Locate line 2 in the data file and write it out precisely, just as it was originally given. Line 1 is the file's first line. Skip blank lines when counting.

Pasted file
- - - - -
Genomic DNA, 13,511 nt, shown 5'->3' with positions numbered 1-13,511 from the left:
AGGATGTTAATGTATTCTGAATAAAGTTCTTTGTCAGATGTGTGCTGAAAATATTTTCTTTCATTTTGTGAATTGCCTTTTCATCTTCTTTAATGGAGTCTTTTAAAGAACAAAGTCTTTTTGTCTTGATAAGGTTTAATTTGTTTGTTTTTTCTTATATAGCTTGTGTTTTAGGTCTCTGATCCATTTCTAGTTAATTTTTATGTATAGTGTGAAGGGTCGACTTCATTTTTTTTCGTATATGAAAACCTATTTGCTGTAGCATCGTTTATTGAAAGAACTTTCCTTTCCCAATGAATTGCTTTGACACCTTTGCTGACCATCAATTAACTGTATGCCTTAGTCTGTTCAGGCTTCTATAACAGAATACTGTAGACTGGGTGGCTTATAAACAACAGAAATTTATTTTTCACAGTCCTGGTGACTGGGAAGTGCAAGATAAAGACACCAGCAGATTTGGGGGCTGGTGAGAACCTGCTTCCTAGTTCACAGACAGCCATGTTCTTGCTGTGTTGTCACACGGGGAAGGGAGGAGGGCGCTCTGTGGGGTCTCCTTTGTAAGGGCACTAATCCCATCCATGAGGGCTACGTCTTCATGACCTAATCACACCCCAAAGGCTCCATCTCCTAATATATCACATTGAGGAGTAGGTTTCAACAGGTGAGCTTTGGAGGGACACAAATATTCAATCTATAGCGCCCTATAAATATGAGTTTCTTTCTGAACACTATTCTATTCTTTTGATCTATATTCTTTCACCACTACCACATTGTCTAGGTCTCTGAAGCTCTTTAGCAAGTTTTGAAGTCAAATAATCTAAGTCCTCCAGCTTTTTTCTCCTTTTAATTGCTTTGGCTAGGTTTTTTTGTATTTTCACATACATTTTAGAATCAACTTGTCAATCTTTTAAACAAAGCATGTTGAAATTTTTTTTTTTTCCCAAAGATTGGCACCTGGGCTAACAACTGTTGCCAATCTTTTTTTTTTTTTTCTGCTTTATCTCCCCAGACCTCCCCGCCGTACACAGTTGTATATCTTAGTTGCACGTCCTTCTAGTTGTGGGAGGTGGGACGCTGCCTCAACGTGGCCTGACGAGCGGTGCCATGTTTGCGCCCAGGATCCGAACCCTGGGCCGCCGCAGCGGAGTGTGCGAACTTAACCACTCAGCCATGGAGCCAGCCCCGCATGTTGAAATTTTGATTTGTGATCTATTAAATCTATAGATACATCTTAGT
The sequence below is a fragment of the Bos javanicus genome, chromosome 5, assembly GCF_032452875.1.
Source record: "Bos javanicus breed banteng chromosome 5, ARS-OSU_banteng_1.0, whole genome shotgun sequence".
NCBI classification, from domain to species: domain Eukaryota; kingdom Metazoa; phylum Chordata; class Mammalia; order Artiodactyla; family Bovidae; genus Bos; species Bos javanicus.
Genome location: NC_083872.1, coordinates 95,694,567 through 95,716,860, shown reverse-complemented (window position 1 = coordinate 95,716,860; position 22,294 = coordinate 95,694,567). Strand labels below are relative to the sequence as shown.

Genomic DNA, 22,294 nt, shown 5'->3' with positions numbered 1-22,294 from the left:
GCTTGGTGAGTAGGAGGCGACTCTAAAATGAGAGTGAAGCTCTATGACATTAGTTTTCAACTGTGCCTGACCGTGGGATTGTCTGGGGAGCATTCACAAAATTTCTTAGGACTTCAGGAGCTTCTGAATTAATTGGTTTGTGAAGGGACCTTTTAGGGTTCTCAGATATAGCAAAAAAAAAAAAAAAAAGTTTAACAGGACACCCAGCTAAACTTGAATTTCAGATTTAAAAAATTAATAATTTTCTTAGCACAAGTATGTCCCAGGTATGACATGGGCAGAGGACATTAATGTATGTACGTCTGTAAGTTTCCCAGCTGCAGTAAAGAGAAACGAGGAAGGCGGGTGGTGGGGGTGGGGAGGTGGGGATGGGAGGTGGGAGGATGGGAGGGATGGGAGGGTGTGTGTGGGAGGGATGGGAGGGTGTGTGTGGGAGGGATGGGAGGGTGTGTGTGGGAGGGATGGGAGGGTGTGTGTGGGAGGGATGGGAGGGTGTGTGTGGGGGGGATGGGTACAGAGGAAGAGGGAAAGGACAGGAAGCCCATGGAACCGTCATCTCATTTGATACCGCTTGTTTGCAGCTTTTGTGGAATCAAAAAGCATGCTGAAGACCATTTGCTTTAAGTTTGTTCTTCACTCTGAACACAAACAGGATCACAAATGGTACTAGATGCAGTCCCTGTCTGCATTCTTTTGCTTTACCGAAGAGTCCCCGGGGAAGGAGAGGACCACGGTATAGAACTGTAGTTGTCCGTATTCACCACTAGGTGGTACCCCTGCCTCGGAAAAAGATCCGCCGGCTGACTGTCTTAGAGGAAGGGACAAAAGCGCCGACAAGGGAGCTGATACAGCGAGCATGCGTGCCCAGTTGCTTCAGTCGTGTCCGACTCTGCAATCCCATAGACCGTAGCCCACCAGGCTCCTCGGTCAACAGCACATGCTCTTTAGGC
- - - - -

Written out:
AGGATGTTAATGTATTCTGAATAAAGTTCTTTGTCAGATGTGTGCTGAAAATATTTTCTTTCATTTTGTGAATTGCCTTTTCATCTTCTTTAATGGAGTCTTTTAAAGAACAAAGTCTTTTTGTCTTGATAAGGTTTAATTTGTTTGTTTTTTCTTATATAGCTTGTGTTTTAGGTCTCTGATCCATTTCTAGTTAATTTTTATGTATAGTGTGAAGGGTCGACTTCATTTTTTTTCGTATATGAAAACCTATTTGCTGTAGCATCGTTTATTGAAAGAACTTTCCTTTCCCAATGAATTGCTTTGACACCTTTGCTGACCATCAATTAACTGTATGCCTTAGTCTGTTCAGGCTTCTATAACAGAATACTGTAGACTGGGTGGCTTATAAACAACAGAAATTTATTTTTCACAGTCCTGGTGACTGGGAAGTGCAAGATAAAGACACCAGCAGATTTGGGGGCTGGTGAGAACCTGCTTCCTAGTTCACAGACAGCCATGTTCTTGCTGTGTTGTCACACGGGGAAGGGAGGAGGGCGCTCTGTGGGGTCTCCTTTGTAAGGGCACTAATCCCATCCATGAGGGCTACGTCTTCATGACCTAATCACACCCCAAAGGCTCCATCTCCTAATATATCACATTGAGGAGTAGGTTTCAACAGGTGAGCTTTGGAGGGACACAAATATTCAATCTATAGCGCCCTATAAATATGAGTTTCTTTCTGAACACTATTCTATTCTTTTGATCTATATTCTTTCACCACTACCACATTGTCTAGGTCTCTGAAGCTCTTTAGCAAGTTTTGAAGTCAAATAATCTAAGTCCTCCAGCTTTTTTCTCCTTTTAATTGCTTTGGCTAGGTTTTTTTGTATTTTCACATACATTTTAGAATCAACTTGTCAATCTTTTAAACAAAGCATGTTGAAATTTTTTTTTTTTCCCAAAGATTGGCACCTGGGCTAACAACTGTTGCCAATCTTTTTTTTTTTTTTCTGCTTTATCTCCCCAGACCTCCCCGCCGTACACAGTTGTATATCTTAGTTGCACGTCCTTCTAGTTGTGGGAGGTGGGACGCTGCCTCAACGTGGCCTGACGAGCGGTGCCATGTTTGCGCCCAGGATCCGAACCCTGGGCCGCCGCAGCGGAGTGTGCGAACTTAACCACTCAGCCATGGAGCCAGCCCCGCATGTTGAAATTTTGATTTGTGATCTATTAAATCTATAGATACATCTTAGT